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Showing 1-10 of 87 reviews(Verified Purchases). See all 98 reviews
on January 28, 2011
One of the three greatest inventions in the history of human kind....that greatly contributed to insomnia. Here they are..

1. Thomas Alva Edison invented the light bulb.
2. Microsoft (or who ever who sold it to them) invented the Kinect and Harmonix made Dance Central game for it.
3. Harmonix (once again) invented Pro Guitar for rockband 3.

Mustang Pro guitar is good. I mean really good. I mean really really good.

To start this review with.. I'm a beginning guitar player. I'm was studying the 4th stage of a 6 stage lesson DVD set (Metal Method by Doug Marks: he is great BTW) when I got the Mustang Pro guitar. Anyway long story short; I'm not a good guitar player at all.

*Can it teach you to play real guitar? Hex yeah!!
**Does the Mustang pro guitar simulate a real guitar? IMHO better!!

*First I did the first two of the training sessions with Mustang Pro. And then I picked up a real guitar while my wife tried the same training sessions with the Mustang Pro. On the real guitar I was able to easily play the same in the electric guitar with the practice I got from the mustang Pro. AND it sounds awesome sound coming out through the guitar amp when it blends with the sound track of the game. 'Hey, that sounds v-e-r-y good' were my wife's exact words.
**I have read comments about people talking about the guitar feeling light to; strings are same thickness to; buttons being the same thickness to; there is no correlation between buttons and the strings you strum. In my experience - none of this is the case. I cannot feel the thickness of the strings with the pick anyway (duh.) What I am learning from this is the skill to approximate the distance between the strings without looking. With practice able to do this better and better. Same goes for the buttons. My finger beginning to remember where they need to move to press for each note. This is a skill I can take directly to the real guitar. The buttons work very well, interestingly even for slides.

So why did I say in someway the pro guitar is better than a real guitar... There is something more satisfying about picking these strings with the pick than picking real metal strings. I threw out the picks that came with it and got Dunlop standard thickness Nylon picks. When picking the strings with those picks the strings almost feel like these strings are rubber not plastic. It's a good feeling .. u'll know what I mean once you get one yourself [UPDATE A DAY LATER: I had only played single notes and power chords when I wrote this. Later I played major chords and the strings get pretty loud when doing that. No big deal though.] As far as the construction of the guitar goes it's sturdy enough and you forget about the guitar once you get immersed in the game. Maybe wish the body was bigger like a real guitar so I could rest the elbow of the strumming arm on it when sitting down.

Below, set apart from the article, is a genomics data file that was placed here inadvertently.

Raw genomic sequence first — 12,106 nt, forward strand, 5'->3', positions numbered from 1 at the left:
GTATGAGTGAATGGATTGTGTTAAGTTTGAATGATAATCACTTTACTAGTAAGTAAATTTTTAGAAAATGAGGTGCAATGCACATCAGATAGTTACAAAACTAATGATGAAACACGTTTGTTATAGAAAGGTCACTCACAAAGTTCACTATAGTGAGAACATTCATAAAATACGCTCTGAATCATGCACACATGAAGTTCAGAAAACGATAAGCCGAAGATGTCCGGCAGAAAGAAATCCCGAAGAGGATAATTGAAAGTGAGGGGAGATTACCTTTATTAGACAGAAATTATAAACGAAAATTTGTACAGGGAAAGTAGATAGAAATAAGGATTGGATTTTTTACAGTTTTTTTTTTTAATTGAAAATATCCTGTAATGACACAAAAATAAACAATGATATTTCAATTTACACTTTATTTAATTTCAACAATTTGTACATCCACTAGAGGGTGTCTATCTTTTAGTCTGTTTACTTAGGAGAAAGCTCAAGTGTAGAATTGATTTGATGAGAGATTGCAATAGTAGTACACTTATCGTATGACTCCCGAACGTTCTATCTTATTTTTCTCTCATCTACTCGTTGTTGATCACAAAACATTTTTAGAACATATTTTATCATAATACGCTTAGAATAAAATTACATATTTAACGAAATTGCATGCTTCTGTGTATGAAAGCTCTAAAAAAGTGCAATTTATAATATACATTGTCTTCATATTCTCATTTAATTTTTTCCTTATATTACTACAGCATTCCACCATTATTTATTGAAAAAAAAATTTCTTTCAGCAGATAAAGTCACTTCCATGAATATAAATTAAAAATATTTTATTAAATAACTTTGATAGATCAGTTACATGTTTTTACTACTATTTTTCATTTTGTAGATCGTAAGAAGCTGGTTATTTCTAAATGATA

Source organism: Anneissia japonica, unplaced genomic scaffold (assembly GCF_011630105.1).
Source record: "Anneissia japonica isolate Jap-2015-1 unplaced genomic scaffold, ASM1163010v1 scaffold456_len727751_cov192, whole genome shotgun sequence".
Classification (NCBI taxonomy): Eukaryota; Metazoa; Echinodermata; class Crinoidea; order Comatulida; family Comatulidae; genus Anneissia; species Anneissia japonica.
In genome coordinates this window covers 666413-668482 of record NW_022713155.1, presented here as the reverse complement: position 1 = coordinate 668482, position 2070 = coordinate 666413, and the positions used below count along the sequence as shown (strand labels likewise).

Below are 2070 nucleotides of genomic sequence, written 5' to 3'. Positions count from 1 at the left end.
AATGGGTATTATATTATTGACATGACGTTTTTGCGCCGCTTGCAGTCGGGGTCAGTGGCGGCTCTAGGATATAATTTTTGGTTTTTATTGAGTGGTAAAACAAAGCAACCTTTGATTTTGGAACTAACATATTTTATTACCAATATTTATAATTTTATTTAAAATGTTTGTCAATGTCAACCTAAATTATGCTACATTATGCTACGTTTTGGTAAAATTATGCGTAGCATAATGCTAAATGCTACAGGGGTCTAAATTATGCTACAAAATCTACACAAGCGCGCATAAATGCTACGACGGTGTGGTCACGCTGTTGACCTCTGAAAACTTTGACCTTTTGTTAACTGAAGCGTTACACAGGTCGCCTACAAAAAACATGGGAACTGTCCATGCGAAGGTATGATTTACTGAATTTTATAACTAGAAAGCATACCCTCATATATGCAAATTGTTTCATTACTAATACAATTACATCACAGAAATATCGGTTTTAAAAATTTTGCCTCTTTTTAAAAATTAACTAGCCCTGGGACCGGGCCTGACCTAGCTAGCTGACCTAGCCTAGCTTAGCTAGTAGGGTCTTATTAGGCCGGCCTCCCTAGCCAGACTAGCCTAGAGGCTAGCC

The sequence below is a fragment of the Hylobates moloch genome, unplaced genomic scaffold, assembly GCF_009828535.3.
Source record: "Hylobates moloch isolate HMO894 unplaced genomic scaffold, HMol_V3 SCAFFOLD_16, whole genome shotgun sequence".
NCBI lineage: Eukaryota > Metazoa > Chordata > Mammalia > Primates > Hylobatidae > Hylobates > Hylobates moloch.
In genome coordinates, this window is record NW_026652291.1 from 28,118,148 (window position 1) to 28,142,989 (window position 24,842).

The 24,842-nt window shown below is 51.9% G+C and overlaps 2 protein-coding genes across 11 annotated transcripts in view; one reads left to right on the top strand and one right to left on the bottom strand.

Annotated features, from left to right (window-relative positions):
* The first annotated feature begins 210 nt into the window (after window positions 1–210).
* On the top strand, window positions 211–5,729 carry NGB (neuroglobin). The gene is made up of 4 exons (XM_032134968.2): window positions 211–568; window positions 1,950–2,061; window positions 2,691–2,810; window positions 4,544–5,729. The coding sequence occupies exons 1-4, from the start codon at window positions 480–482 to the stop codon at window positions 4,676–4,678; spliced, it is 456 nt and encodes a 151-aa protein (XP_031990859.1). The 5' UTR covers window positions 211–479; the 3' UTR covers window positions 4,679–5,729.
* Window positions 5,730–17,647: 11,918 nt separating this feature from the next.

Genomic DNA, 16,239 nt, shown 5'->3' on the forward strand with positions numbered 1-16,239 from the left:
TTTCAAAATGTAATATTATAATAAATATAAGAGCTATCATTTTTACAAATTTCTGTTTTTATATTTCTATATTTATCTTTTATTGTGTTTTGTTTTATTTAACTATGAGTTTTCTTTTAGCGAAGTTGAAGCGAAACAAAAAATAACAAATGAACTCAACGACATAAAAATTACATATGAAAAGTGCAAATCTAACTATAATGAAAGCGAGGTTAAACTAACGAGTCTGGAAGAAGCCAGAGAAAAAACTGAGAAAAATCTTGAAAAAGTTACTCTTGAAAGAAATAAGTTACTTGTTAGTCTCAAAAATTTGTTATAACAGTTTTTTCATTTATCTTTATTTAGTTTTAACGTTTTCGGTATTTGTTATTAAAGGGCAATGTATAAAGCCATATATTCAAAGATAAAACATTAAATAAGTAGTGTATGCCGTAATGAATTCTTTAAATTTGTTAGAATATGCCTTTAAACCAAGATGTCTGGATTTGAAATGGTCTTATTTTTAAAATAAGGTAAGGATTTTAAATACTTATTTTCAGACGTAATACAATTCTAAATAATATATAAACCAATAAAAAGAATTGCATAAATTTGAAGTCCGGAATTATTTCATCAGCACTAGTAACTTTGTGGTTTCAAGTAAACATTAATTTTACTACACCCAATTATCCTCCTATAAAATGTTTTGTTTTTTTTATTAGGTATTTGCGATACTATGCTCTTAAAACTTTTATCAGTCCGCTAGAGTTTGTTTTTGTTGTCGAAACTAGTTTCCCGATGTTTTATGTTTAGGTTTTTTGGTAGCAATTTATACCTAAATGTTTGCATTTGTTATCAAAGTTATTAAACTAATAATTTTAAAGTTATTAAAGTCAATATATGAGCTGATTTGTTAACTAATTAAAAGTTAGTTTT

The reason learning with this is better than learning with an actual guitar is... you ALAWAYS have a backing track and a cool note highway showing where to play.

I can write this review into pages but I would cut it short.. because I myself dislike reading long reviews.
-If you want to learn guitar - buy this.
-If you want to teach your kids guitar - buy them this.
-If you don't have the time, patience or interest to learn - don't buy this

I did notice one thing...in most of the trainings it tells you where which finger to put on which fret. On two trainings it did not tell me where how to move down the frets . For example it was wanting me to play 5th, 7th and 8th frets and to play the 5th string with my index finger. Suddenly it wants me to play the 9th fret but does not tell me which finger to use. So I'm confused whether to move my hand all the way down and play with the index or stretch my pinky to play the 9th fret (this was a base line by the way. ) I wish there was an option where I could watch a video of a hand playing that piece if I wanted to . That's about all I can nit pick about. I would figure this out or ask somebody who knows... so no big deal.

TEN stars. Harmonix, come here so I can give you a kiss.
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on June 29, 2013
I love Rb, it is the most authentic music game experience that there is out there. Harmonix LOVES music overall,they are a amazingly innovative company, cause with EVERY new RB game they bring some new world INTO it, with RB they brought in the whole band, with RB2 they connected EVERY band and made the music library HUGE, and with RB3 they dared music game enthusiasts to actually LEARN an instrument and creat a REAL BAND! And they are the ONLY company that ever made the Kinect for the xbox FUN....YES... they made the KINECT...FUN!

Here's the problem, you wanna learn guitar? That crap is easy, go buy one :D, you wanna play a new RB mode and have a couple of bucks to spare while procrastinating your ACTUAL guitar playing? Get the mustang D:

Chords/strumming feel authentic, kinda like a guitar(except with plastic buttons, and plastic strings :P )...Ever since i saw this thing i was wondering how they would do pinch harmonics, bends, and vibrato, essentials in guitar music,well...err... they don't. :/

It is all either strummed or hit, tapping is there, but it is really simplified tapping, you don't really need to build muscle definition as every guitar player knows skinny strings usually take time to develop.